To Kill a Mockingbird Notes – Characters, Themes & Quotes

Read Summary

Harper Lee’s novel To Kill a Mockingbird is renowned for its vivid and cinematic descriptions, which may explain why it translated so well into film. The novel explores key themes such as courage, prejudice, and the idealization of Southern womanhood. Lee uses symbolism and juxtaposition to support these themes and create atmosphere. The narrator, Scout, highlights the importance of education outside of school and the entrenchment of societal ideals. Lee’s use of malapropism and humor add to the authenticity of the novel. The contrast between the mad dog incident and Mrs. Dubose’s death presents contrasting ideas of courage. The less tense and casual tone of Part one provides valuable details for Part two, and the children’s prejudices reflect the destructive implications of adult prejudices.

Table of Content
  1. Harper Lee’s descriptions are vivid and cinematographic- one of the reasons. Perhaps why the novel translated so well into film.
  2. Referring to the epigraph and what it tells the reader about key themes will help to show your awareness of authorial purpose.
  3. Referring to any symbolism used by the author can be effective- for instance, the quiet, ominous feeling in the courtroom when the jury returns is like a old February morning, when mockingbirds were still. (ch21pg216)
  4. TKAMB is a novel with a mixture of nostalgia and criticism
  5. A microcosm of American society in the 1930s
  6. Consider the ideal of Southern Womanhood an women as delicate, fragile creatures, and how this would of affected and influenced men’s feelings towards Mayella Ewell in the trial.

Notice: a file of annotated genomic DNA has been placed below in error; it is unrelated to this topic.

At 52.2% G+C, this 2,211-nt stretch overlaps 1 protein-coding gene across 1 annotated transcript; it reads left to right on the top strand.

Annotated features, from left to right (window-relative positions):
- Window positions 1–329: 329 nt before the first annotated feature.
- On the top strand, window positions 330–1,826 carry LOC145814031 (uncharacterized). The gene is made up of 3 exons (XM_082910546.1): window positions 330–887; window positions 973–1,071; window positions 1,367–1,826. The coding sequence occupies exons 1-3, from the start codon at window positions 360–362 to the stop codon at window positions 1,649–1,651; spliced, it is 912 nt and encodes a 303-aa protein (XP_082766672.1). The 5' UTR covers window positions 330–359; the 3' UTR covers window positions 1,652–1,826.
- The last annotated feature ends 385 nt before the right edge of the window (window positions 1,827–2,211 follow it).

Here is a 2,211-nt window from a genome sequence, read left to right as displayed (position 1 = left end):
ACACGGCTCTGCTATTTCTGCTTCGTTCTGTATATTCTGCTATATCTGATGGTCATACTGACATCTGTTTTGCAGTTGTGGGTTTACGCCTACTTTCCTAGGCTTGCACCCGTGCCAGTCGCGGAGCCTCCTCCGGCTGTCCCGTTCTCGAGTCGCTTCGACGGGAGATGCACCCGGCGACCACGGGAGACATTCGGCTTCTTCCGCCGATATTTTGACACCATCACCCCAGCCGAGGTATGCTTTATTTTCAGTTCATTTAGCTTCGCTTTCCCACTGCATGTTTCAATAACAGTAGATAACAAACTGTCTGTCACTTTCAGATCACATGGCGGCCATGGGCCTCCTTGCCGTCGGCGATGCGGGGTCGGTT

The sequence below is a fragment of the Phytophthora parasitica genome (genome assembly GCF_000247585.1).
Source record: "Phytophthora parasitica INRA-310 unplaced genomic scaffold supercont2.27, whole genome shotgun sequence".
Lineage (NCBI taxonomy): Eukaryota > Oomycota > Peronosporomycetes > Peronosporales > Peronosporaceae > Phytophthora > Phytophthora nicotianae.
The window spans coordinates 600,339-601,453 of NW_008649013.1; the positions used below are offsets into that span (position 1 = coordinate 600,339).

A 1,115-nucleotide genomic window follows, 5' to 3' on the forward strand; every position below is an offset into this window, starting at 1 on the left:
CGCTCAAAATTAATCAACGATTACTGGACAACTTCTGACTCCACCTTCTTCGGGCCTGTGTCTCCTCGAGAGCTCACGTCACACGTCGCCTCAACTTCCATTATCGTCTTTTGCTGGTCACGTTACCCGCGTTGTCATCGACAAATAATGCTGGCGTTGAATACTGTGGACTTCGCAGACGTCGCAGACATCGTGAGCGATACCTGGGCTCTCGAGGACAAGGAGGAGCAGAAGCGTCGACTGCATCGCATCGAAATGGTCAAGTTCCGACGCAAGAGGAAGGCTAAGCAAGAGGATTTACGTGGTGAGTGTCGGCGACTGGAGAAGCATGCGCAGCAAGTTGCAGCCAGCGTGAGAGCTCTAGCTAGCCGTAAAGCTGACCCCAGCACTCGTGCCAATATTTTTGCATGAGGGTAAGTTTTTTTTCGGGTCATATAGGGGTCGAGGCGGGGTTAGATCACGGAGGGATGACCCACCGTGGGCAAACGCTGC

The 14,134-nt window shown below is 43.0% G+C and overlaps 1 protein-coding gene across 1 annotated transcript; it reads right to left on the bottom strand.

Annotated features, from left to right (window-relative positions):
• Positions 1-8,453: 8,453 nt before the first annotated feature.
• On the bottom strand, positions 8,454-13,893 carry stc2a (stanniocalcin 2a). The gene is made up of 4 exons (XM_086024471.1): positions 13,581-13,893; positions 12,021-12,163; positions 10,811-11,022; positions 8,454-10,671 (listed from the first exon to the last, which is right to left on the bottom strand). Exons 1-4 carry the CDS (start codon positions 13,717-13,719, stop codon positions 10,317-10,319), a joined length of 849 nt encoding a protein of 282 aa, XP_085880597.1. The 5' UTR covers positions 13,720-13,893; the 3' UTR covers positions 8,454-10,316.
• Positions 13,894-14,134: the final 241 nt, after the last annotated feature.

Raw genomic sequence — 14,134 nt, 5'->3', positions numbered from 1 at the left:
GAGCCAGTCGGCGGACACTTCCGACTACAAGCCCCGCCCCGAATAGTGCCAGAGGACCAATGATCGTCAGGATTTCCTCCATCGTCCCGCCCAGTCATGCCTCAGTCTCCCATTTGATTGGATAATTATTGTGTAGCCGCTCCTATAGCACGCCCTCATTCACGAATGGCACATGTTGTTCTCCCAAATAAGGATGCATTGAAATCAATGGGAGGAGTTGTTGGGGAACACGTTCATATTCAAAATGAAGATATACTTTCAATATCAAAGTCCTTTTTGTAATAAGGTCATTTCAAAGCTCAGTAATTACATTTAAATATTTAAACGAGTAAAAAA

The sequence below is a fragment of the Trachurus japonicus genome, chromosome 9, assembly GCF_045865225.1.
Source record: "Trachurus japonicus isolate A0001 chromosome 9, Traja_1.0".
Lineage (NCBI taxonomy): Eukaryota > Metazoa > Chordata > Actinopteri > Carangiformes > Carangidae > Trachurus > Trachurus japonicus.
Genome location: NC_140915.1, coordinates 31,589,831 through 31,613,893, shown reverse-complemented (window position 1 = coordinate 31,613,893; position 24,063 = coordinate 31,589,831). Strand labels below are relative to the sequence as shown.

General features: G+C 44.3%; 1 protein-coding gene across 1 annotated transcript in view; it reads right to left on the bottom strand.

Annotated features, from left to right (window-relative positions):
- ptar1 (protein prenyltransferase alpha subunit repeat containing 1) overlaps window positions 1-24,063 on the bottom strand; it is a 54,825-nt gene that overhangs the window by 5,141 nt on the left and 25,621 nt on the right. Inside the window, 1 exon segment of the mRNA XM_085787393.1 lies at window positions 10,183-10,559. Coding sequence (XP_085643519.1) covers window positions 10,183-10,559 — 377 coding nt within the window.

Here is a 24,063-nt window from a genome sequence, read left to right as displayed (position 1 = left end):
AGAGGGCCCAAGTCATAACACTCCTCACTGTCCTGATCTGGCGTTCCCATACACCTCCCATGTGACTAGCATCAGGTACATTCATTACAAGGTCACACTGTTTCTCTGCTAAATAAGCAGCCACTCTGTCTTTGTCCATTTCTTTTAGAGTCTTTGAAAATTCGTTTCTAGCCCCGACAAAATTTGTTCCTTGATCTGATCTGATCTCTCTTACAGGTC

7. Scouts naivety is highlighted when the narrator understands
  8. All of Scouts educational experiences and growing up takes place outside school
  9.  We see how entrenched the idealised view of women is when Atticus says he is ‘in favour of Southern womanhood as much as anybody, but not for preserving polite fiction at the expense of human life’
  10. Real courage in Lee’s view is when you continue what you are doing even though you are fighting a losing battle. This is explained in depth in relation to Mrs. Dubose, who Atticus describes as the bravest person he had met.
  11. Starting an essay: try link to a theme, show how language is presented, and how the chapter highlights themes. And does the narrator affect our response of the presentation of the theme.
  12. Jem’s definition of entailment (ch2 page 26) is an example of malapropism, which is a common technique used by the author for creating humour.
  13. Lee’s tools are to create atmosphere, to reveal character, create symbolic structure, support and enhance key themes, show authenticity, provide information, make a social comment, and provide humour and to reveal irony.
  14. Juxtaposition of the mad dog incident and Mrs. Dubose’s death present strongly contrasting ideas of courage.
  15. Through the less tense, and casual tone of Part one we get valuable details for Part two. (e.g. history of characters, description of Southern ways.) The children’s prejudices in part one reflect more destructive implications of adult prejudices in part two.

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To Kill a Mockingbird Notes – Characters, Themes & Quotes. (2017, Oct 27). Retrieved from

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